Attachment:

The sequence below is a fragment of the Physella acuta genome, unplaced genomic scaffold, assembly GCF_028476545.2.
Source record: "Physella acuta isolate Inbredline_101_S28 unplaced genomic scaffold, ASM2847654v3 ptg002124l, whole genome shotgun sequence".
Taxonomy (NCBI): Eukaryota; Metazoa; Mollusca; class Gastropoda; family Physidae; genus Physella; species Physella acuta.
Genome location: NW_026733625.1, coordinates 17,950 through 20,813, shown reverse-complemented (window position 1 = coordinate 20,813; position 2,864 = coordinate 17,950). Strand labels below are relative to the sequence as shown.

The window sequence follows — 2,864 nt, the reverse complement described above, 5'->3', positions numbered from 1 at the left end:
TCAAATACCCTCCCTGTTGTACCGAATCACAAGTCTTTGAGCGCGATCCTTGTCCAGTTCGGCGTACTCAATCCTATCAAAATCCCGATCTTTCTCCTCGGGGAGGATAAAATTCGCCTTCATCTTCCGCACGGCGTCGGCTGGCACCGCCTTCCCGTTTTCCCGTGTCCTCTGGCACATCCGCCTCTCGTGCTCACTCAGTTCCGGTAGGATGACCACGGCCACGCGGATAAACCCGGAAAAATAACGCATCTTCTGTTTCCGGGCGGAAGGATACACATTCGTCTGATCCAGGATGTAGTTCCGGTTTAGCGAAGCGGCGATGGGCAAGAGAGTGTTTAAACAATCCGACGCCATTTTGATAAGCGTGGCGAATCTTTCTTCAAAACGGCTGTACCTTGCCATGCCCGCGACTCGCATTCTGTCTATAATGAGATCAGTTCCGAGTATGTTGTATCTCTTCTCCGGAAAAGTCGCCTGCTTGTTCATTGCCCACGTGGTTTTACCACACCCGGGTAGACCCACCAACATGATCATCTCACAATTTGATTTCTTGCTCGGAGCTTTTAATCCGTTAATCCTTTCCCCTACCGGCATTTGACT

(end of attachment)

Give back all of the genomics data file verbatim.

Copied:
The sequence below is a fragment of the Physella acuta genome, unplaced genomic scaffold, assembly GCF_028476545.2.
Source record: "Physella acuta isolate Inbredline_101_S28 unplaced genomic scaffold, ASM2847654v3 ptg002124l, whole genome shotgun sequence".
Taxonomy (NCBI): Eukaryota; Metazoa; Mollusca; class Gastropoda; family Physidae; genus Physella; species Physella acuta.
Genome location: NW_026733625.1, coordinates 17,950 through 20,813, shown reverse-complemented (window position 1 = coordinate 20,813; position 2,864 = coordinate 17,950). Strand labels below are relative to the sequence as shown.

The window sequence follows — 2,864 nt, the reverse complement described above, 5'->3', positions numbered from 1 at the left end:
TCAAATACCCTCCCTGTTGTACCGAATCACAAGTCTTTGAGCGCGATCCTTGTCCAGTTCGGCGTACTCAATCCTATCAAAATCCCGATCTTTCTCCTCGGGGAGGATAAAATTCGCCTTCATCTTCCGCACGGCGTCGGCTGGCACCGCCTTCCCGTTTTCCCGTGTCCTCTGGCACATCCGCCTCTCGTGCTCACTCAGTTCCGGTAGGATGACCACGGCCACGCGGATAAACCCGGAAAAATAACGCATCTTCTGTTTCCGGGCGGAAGGATACACATTCGTCTGATCCAGGATGTAGTTCCGGTTTAGCGAAGCGGCGATGGGCAAGAGAGTGTTTAAACAATCCGACGCCATTTTGATAAGCGTGGCGAATCTTTCTTCAAAACGGCTGTACCTTGCCATGCCCGCGACTCGCATTCTGTCTATAATGAGATCAGTTCCGAGTATGTTGTATCTCTTCTCCGGAAAAGTCGCCTGCTTGTTCATTGCCCACGTGGTTTTACCACACCCGGGTAGACCCACCAACATGATCATCTCACAATTTGATTTCTTGCTCGGAGCTTTTAATCCGTTAATCCTTTCCCCTACCGGCATTTGACT